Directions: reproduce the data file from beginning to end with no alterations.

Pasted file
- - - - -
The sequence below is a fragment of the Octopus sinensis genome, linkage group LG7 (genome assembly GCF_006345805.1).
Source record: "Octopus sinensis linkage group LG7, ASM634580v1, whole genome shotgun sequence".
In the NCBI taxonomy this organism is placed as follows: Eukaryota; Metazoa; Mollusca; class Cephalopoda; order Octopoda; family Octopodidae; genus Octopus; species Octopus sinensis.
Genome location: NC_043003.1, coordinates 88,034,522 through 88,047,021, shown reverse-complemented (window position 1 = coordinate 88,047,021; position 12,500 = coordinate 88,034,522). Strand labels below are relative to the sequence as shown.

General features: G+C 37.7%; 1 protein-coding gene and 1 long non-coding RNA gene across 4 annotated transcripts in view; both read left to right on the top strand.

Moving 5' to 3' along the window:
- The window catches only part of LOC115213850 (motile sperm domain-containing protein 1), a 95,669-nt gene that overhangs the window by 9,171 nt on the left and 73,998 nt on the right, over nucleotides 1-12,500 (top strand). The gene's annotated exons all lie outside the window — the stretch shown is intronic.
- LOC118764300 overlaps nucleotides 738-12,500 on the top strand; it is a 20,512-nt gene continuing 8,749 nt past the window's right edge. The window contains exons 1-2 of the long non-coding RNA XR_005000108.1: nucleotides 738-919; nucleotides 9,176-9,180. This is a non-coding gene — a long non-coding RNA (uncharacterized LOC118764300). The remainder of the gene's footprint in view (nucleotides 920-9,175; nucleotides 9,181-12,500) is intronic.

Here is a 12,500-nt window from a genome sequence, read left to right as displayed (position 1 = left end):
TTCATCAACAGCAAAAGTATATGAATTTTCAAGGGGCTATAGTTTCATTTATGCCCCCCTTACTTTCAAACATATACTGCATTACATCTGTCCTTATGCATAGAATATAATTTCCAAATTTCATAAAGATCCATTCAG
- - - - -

The sequence below is a fragment of the Octopus sinensis genome, linkage group LG7 (genome assembly GCF_006345805.1).
Source record: "Octopus sinensis linkage group LG7, ASM634580v1, whole genome shotgun sequence".
In the NCBI taxonomy this organism is placed as follows: Eukaryota; Metazoa; Mollusca; class Cephalopoda; order Octopoda; family Octopodidae; genus Octopus; species Octopus sinensis.
Genome location: NC_043003.1, coordinates 88,034,522 through 88,047,021, shown reverse-complemented (window position 1 = coordinate 88,047,021; position 12,500 = coordinate 88,034,522). Strand labels below are relative to the sequence as shown.

General features: G+C 37.7%; 1 protein-coding gene and 1 long non-coding RNA gene across 4 annotated transcripts in view; both read left to right on the top strand.

Moving 5' to 3' along the window:
- The window catches only part of LOC115213850 (motile sperm domain-containing protein 1), a 95,669-nt gene that overhangs the window by 9,171 nt on the left and 73,998 nt on the right, over nucleotides 1-12,500 (top strand). The gene's annotated exons all lie outside the window — the stretch shown is intronic.
- LOC118764300 overlaps nucleotides 738-12,500 on the top strand; it is a 20,512-nt gene continuing 8,749 nt past the window's right edge. The window contains exons 1-2 of the long non-coding RNA XR_005000108.1: nucleotides 738-919; nucleotides 9,176-9,180. This is a non-coding gene — a long non-coding RNA (uncharacterized LOC118764300). The remainder of the gene's footprint in view (nucleotides 920-9,175; nucleotides 9,181-12,500) is intronic.

Here is a 12,500-nt window from a genome sequence, read left to right as displayed (position 1 = left end):
TTCATCAACAGCAAAAGTATATGAATTTTCAAGGGGCTATAGTTTCATTTATGCCCCCCTTACTTTCAAACATATACTGCATTACATCTGTCCTTATGCATAGAATATAATTTCCAAATTTCATAAAGATCCATTCAG